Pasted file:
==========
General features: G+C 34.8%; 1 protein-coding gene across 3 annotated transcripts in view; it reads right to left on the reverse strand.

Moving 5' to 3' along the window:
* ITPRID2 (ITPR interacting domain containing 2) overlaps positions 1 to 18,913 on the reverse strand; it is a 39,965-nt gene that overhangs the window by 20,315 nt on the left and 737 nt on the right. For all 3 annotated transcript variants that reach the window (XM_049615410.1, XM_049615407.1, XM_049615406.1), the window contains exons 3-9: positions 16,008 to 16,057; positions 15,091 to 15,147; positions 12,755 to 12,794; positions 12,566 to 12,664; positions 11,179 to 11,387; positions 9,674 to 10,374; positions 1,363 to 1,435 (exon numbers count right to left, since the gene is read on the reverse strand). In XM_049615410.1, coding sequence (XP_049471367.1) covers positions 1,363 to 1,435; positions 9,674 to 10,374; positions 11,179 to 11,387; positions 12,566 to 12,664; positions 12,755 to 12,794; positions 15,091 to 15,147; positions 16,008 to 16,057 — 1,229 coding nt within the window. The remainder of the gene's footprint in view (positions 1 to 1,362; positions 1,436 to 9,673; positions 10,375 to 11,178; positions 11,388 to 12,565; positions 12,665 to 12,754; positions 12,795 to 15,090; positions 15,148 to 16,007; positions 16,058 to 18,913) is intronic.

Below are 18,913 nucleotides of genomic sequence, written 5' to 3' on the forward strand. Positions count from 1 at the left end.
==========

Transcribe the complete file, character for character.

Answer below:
General features: G+C 34.8%; 1 protein-coding gene across 3 annotated transcripts in view; it reads right to left on the reverse strand.

Moving 5' to 3' along the window:
* ITPRID2 (ITPR interacting domain containing 2) overlaps positions 1 to 18,913 on the reverse strand; it is a 39,965-nt gene that overhangs the window by 20,315 nt on the left and 737 nt on the right. For all 3 annotated transcript variants that reach the window (XM_049615410.1, XM_049615407.1, XM_049615406.1), the window contains exons 3-9: positions 16,008 to 16,057; positions 15,091 to 15,147; positions 12,755 to 12,794; positions 12,566 to 12,664; positions 11,179 to 11,387; positions 9,674 to 10,374; positions 1,363 to 1,435 (exon numbers count right to left, since the gene is read on the reverse strand). In XM_049615410.1, coding sequence (XP_049471367.1) covers positions 1,363 to 1,435; positions 9,674 to 10,374; positions 11,179 to 11,387; positions 12,566 to 12,664; positions 12,755 to 12,794; positions 15,091 to 15,147; positions 16,008 to 16,057 — 1,229 coding nt within the window. The remainder of the gene's footprint in view (positions 1 to 1,362; positions 1,436 to 9,673; positions 10,375 to 11,178; positions 11,388 to 12,565; positions 12,665 to 12,754; positions 12,795 to 15,090; positions 15,148 to 16,007; positions 16,058 to 18,913) is intronic.

Below are 18,913 nucleotides of genomic sequence, written 5' to 3' on the forward strand. Positions count from 1 at the left end.